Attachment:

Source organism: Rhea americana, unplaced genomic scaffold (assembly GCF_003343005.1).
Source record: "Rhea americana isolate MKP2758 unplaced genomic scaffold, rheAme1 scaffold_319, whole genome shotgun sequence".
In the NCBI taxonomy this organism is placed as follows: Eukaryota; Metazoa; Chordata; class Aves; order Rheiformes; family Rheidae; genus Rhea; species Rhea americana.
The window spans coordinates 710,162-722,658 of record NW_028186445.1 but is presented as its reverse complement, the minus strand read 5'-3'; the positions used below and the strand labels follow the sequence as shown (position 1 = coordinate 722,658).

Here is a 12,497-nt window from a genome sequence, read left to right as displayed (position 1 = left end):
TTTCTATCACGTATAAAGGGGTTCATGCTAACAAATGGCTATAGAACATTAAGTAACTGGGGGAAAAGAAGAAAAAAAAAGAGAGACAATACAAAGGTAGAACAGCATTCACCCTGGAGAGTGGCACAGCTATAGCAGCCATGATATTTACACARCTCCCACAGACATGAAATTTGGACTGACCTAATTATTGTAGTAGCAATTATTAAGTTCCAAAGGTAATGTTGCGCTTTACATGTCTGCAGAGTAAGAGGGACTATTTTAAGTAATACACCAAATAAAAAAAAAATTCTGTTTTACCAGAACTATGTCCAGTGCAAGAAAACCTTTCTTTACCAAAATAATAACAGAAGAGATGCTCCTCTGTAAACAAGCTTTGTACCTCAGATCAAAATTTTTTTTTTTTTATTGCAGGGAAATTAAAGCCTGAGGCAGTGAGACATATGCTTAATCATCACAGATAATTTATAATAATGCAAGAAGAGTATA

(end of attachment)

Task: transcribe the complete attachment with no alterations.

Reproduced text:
Source organism: Rhea americana, unplaced genomic scaffold (assembly GCF_003343005.1).
Source record: "Rhea americana isolate MKP2758 unplaced genomic scaffold, rheAme1 scaffold_319, whole genome shotgun sequence".
In the NCBI taxonomy this organism is placed as follows: Eukaryota; Metazoa; Chordata; class Aves; order Rheiformes; family Rheidae; genus Rhea; species Rhea americana.
The window spans coordinates 710,162-722,658 of record NW_028186445.1 but is presented as its reverse complement, the minus strand read 5'-3'; the positions used below and the strand labels follow the sequence as shown (position 1 = coordinate 722,658).

Here is a 12,497-nt window from a genome sequence, read left to right as displayed (position 1 = left end):
TTTCTATCACGTATAAAGGGGTTCATGCTAACAAATGGCTATAGAACATTAAGTAACTGGGGGAAAAGAAGAAAAAAAAAGAGAGACAATACAAAGGTAGAACAGCATTCACCCTGGAGAGTGGCACAGCTATAGCAGCCATGATATTTACACARCTCCCACAGACATGAAATTTGGACTGACCTAATTATTGTAGTAGCAATTATTAAGTTCCAAAGGTAATGTTGCGCTTTACATGTCTGCAGAGTAAGAGGGACTATTTTAAGTAATACACCAAATAAAAAAAAAATTCTGTTTTACCAGAACTATGTCCAGTGCAAGAAAACCTTTCTTTACCAAAATAATAACAGAAGAGATGCTCCTCTGTAAACAAGCTTTGTACCTCAGATCAAAATTTTTTTTTTTTTATTGCAGGGAAATTAAAGCCTGAGGCAGTGAGACATATGCTTAATCATCACAGATAATTTATAATAATGCAAGAAGAGTATA